We crossed the A12 and then the A50 motorways and then turned north, away from Oosterbeek and Arnhem, towards Schaarsbergen where our B&B was.

Our B&B was up an old, brick road. As you can see from the photo below, there was a house and behind it a large barn. The barn had an interesting pointy roof…

And as we arrived, we saw there would be no issues with velomobile parking.

The owner and her dog came out to meet us and said of course we could store the velomobiles in the barn. We could store them right outside the door to our rooms, which were in the barn.

But this wasn’t actually a barn, it was an aircraft hangar!

And not just any aircraft hangar! It was built in WW2 by the Germans, and was the largest aircraft hangar in Europe at the time (although we may have remembered this wrongly).

The hangar is here because Deelen airfield was in the woods behind us. Deelen was the largest airfield in NL and was used by the Germans in WW2, although the Dutch had built it in 1913.

The structure of the hangar was amazing. Super-thick walls, the wooden beams were actually laminate, everything was original and really solid. Klaus thinks the pointy roof was so that from above it looked like a farm building, not an aircraft hangar, so perhaps this was to disguise it from British bombers.

From the website on Forgotten Airfields:

“The airbase was used by the RNLAF without changing much of the original German buildings. As a result, it is one of very few places in Europe where the German “Heimatschutz Architektur” is well preserved. This is why the Dutch Ministry of Culture put the entire complex and its surrounding complexes -a total of 251 objects- on a heritage protection list. Its sheer size makes the Air Base the largest National Cultural Monument in the Netherlands.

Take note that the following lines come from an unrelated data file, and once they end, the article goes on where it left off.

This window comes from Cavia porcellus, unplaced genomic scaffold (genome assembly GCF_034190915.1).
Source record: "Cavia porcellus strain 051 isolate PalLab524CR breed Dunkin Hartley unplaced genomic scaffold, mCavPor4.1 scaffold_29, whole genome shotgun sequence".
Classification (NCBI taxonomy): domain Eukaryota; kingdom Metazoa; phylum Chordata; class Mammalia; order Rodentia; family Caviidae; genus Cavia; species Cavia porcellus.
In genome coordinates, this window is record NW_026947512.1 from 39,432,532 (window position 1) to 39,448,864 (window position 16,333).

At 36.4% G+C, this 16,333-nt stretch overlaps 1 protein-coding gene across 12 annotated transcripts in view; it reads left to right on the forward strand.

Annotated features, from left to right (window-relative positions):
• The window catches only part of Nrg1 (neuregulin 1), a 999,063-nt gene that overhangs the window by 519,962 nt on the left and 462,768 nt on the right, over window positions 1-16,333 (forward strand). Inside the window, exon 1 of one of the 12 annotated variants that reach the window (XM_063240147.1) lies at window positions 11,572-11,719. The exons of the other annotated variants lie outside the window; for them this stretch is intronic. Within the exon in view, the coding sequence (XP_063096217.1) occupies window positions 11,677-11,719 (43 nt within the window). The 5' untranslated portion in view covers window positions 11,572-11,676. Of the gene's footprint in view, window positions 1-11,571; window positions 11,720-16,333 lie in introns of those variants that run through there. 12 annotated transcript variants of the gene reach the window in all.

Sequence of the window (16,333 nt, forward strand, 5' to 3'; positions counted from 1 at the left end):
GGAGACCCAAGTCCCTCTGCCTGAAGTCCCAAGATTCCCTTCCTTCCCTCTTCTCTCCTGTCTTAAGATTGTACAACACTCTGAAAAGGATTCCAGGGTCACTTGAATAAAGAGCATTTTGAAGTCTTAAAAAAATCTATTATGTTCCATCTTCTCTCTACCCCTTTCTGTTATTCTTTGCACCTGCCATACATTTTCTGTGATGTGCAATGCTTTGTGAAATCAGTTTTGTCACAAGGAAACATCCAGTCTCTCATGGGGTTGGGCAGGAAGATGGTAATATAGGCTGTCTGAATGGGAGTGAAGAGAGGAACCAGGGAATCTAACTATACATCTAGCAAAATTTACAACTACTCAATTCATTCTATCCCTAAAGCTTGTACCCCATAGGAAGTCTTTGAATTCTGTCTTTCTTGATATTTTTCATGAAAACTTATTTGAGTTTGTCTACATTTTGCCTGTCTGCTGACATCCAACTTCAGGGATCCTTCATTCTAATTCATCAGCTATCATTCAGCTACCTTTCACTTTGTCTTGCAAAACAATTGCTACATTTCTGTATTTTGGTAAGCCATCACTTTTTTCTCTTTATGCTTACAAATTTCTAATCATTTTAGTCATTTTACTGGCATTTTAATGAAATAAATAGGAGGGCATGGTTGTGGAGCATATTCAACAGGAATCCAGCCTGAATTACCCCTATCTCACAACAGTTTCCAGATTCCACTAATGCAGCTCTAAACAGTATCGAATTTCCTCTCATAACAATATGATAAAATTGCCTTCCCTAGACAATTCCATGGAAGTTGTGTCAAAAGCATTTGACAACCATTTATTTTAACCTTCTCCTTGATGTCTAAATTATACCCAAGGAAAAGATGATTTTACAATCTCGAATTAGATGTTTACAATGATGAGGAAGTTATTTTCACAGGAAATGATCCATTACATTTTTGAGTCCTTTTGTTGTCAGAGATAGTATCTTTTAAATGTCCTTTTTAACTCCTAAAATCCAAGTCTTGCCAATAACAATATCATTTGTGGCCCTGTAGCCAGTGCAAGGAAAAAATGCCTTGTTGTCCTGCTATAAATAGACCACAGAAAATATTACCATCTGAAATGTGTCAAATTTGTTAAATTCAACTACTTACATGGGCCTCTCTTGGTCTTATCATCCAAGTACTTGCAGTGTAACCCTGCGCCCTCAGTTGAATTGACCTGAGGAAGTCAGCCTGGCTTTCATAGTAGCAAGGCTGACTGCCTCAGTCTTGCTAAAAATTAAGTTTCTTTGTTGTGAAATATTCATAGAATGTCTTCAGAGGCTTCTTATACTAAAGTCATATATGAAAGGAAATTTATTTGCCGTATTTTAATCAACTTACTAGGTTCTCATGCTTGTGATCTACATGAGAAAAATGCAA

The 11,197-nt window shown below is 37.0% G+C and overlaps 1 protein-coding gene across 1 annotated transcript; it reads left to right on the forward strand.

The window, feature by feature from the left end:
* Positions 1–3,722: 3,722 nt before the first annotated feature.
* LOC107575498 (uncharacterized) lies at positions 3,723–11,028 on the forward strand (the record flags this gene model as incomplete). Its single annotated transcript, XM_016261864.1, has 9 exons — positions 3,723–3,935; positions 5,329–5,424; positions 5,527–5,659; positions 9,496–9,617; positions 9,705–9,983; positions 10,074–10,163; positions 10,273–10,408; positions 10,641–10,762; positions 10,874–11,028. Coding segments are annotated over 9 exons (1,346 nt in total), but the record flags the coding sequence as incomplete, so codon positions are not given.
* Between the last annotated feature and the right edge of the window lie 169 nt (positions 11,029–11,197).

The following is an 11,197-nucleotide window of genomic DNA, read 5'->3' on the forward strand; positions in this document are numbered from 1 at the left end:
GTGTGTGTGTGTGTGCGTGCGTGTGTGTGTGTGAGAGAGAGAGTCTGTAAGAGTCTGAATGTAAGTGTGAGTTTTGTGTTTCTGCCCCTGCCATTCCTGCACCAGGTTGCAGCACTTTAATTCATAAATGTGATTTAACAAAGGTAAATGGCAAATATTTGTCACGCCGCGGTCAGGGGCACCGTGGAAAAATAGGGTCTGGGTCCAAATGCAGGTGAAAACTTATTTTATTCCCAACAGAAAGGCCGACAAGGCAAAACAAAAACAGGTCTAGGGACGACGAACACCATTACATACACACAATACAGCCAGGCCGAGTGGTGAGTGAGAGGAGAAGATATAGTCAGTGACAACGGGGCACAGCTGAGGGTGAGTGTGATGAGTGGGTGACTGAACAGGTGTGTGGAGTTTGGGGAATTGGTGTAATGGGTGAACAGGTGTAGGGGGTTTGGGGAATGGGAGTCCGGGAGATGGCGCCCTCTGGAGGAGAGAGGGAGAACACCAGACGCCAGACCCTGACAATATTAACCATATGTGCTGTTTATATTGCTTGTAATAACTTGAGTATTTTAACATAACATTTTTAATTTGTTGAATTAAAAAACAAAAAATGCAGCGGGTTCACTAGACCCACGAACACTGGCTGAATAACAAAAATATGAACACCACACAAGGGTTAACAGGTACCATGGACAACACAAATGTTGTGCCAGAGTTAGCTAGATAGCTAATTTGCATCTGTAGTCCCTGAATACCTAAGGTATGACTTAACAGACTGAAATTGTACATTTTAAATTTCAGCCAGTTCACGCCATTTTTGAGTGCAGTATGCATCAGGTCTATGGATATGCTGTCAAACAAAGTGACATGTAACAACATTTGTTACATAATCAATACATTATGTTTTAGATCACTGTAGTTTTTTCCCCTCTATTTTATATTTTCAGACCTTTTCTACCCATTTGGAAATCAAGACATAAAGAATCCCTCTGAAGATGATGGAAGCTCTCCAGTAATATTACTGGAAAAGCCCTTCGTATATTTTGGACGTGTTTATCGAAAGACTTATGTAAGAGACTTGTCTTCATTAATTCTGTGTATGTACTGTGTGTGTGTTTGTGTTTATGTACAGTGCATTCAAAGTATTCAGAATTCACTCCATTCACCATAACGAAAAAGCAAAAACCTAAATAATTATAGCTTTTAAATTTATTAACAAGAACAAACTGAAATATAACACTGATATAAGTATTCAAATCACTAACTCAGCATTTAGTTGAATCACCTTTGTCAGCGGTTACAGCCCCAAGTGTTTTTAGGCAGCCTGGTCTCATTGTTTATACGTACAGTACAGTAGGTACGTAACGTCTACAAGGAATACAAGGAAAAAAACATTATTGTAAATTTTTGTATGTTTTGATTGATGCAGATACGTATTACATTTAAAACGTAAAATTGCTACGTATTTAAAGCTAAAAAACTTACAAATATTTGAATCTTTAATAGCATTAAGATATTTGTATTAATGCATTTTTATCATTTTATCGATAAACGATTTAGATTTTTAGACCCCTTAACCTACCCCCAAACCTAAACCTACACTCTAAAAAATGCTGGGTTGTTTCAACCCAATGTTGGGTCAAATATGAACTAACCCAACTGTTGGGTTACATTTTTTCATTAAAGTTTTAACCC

The “Heimatschutz Architektur” meant that bunkers and hangars were camouflaged to make them look like Dutch farms. In fact: some of the off-base buildings are in use at farms today. Only if you inspect them up close you will notice walls are a meter (3 feet) thick, windows and doors are actually painted on walls, hatches are made of thick steel, and German texts can still be found all over the air base.


The Germans did make a mistake though: instead of using the local Gelders traditional style of building they used the Holland style. For the purpose it did not matter: the camouflage worked.”

Whatever, this was a fascinating place to stay! And for Klaus, whose birthday it was and who has a real interest in history, it was the icing on the cake!

Here are my statistics from Garmin for the day.

In the evening we walked to a pizzeria just five minutes away. Some of the old airfield buildings are being converted to homes or other purposes and there was a very nice pizzeria there. The service was a bit laid back (it was good that we weren’t in a rush!) but the pizza was tasty!

On our return Klaus took some pictures of Millie and Emily in the evening light.

We can very much recommend B&B Adelaerthoeve, as the rooms were great (we had a mini kitchen) and of course there is loads of history!

Although today was not as far to ride as yesterday, I was still pretty tired and so happy to have an early night. Klaus enjoyed his birthday – what better way to celebrate the new year of life by having a cycle ride and eating some German cake!

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Filed under Cycle Tours, Klaus's Birthday Castle Tour 2019, Recumbent Trikes